The retail industry spends hundreds of thousands of dollars per year, collectively, to come up with various ways to manipulate consumers into purchasing their wares. While some of these tactics are well-known, many are not. From the Not so freshly baked goods, manipulative placement tactics meant to drive up impulse purchases and unique ways of hiding shrinking product sizes so that the consumer will never notice, we’ve got them all!
Freshly Baked Goods- or Are they?
While those rows of goodies may look enticing, did you know that the majority of stores actually receive frozen goods and only need to thaw them or bake them? The “fresh” rolls you may have thought were just mixed up could be from dough prepared in a factory several weeks or months prior.
The displays serve another purpose as well- they work to stimulate the appetite of the consumer, increasing impulse purchases.
Manipulative Placement- Any parent knows that the worst isle in the grocery store is the cereal aisle.
The sugary smackle puffs with cute little cartoon characters are always at eye level for Junior to see, and of course, it comes with the latest greatest made in china toy, which will surely be the one you step on at 3 am when you get up to answer natures untimely call.
It’s a well-known consumer manipulation tactic to place items that are marketed towards kids on the bottom shelves, where they are more likely to see the item (and beg their parents to purchase them).
A lesser-known manipulation tactic is for merchandisers to place the more expensive non-staple items at eye level. By non-staple, we mean items that you don’t necessarily need, but that you may be swindled into buying because the packaging is attractive and you’re hungry while you’re shopping (another grocery budget no-no).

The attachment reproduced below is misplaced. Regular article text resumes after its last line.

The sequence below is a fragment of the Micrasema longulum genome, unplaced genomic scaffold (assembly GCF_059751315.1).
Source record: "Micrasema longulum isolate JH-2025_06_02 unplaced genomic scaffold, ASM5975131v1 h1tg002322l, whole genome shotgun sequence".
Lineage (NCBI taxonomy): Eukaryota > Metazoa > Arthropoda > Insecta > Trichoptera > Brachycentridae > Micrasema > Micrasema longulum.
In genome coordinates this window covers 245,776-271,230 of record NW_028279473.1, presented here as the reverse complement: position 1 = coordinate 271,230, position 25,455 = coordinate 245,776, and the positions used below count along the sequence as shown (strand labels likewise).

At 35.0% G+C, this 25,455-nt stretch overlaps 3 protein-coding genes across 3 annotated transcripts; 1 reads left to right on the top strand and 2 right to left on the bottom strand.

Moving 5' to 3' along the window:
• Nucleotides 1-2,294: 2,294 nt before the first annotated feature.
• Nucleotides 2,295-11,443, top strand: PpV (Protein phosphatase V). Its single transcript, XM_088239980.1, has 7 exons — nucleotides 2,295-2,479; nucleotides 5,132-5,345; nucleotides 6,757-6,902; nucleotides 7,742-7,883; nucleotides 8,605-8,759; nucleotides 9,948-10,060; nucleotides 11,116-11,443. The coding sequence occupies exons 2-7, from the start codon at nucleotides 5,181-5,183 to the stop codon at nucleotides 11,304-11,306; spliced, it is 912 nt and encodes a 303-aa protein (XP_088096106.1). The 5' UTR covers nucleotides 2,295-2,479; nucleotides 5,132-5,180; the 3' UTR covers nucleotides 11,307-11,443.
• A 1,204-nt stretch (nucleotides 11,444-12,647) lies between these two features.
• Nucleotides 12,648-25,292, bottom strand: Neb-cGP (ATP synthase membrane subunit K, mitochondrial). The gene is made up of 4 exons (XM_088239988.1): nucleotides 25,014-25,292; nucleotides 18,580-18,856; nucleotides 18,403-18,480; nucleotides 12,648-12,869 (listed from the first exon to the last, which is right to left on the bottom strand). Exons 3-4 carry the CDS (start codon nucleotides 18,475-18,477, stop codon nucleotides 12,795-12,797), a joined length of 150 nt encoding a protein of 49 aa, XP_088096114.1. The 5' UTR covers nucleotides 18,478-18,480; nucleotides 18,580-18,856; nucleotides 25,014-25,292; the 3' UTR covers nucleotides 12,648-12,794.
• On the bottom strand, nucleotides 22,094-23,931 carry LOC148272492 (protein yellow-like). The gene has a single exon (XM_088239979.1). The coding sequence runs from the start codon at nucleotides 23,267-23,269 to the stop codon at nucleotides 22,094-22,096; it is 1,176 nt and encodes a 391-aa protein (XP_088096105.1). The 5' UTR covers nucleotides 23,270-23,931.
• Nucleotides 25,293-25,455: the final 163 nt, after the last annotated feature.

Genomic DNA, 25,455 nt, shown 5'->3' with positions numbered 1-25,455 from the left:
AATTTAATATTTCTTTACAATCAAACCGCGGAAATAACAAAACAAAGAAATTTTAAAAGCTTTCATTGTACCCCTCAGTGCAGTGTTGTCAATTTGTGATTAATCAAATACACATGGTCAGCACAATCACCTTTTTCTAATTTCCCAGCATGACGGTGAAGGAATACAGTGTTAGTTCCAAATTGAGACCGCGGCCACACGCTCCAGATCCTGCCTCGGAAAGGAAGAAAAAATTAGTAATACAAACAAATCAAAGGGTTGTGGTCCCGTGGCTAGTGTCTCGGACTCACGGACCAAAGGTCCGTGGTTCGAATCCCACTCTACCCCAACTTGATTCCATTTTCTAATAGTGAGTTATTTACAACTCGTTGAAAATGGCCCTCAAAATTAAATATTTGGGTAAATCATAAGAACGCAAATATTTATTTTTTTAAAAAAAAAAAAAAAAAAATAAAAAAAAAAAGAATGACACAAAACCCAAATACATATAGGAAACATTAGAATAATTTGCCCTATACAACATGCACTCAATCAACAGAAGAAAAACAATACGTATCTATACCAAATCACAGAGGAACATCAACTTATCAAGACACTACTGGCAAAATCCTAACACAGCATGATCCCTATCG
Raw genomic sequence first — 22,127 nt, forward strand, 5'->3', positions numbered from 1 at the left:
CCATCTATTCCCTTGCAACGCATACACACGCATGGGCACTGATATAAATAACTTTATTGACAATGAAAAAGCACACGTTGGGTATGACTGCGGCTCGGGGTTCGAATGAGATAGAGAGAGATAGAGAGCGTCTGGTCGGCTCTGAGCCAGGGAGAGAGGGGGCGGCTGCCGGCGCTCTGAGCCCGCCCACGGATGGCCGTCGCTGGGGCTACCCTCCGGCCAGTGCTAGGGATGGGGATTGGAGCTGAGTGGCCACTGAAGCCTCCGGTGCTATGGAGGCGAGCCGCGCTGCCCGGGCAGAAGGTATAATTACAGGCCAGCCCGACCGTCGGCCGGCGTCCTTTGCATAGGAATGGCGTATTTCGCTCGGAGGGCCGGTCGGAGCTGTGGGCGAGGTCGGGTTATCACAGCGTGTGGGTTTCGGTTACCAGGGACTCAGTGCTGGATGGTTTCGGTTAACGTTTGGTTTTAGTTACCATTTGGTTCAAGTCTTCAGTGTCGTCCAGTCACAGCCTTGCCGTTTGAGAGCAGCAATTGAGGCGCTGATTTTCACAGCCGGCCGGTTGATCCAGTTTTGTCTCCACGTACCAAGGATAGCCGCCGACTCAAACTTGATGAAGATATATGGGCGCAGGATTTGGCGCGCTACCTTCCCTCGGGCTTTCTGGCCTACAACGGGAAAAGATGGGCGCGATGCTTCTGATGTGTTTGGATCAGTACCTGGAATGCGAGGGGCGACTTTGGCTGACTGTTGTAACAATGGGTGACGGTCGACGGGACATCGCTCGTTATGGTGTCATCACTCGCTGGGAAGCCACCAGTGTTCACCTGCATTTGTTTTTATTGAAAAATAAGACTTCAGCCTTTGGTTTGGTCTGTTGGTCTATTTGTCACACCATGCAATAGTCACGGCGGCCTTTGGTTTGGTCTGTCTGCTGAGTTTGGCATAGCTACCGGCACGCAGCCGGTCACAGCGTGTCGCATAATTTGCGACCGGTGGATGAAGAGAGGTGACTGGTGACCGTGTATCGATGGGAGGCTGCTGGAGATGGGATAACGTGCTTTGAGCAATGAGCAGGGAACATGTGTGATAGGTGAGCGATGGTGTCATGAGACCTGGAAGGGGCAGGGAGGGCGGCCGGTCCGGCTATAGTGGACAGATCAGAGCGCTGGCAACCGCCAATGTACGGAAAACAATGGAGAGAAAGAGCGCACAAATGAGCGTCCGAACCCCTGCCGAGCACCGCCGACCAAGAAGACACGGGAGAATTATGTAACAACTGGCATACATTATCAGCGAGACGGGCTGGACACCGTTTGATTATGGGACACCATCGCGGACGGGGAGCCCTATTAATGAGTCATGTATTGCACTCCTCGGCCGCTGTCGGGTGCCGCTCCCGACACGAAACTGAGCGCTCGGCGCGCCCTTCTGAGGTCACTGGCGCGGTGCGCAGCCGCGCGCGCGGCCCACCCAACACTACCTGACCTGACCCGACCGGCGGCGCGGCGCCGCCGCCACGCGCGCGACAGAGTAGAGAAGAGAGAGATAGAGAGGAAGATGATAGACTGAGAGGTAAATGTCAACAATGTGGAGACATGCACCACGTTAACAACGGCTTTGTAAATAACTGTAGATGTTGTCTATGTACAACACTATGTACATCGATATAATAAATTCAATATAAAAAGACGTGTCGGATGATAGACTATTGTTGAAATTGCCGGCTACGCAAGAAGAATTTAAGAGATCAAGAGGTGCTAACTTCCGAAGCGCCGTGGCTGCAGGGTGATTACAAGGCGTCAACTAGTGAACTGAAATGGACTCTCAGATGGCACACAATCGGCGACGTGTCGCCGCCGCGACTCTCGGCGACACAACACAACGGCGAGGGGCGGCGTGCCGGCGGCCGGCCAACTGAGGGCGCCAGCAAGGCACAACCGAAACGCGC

End Caps – Ever notice those lovely displays at the end of each aisle offering up “sales” on goodies? These are generally items that aren’t really on sale; they’re just dressed up to appear as though they are.
Cheap Fillers- Let’s delve a little deeper into the subject of those convenience items. Manufacturers often use sugar as filler to their products simply because it’s cheap. We’ve been taught, as consumers, that we should read the ingredients label to see where sugar ranks in the product, but the manufacturer’s fillers have learned to disguise the high levels of filler by using different types (corn syrup, sugar, high fructose corn syrup, sucrose, sorbitol, maltitol, and molasses).
When Buying in Bulk might be Bad
Taking advantage of membership clubs such as Sam’s, BJ’s or Costco can be helpful in securing great deals in your budget. There are times when a “good buy” may turn out to be considerably fewer savings than you had anticipated.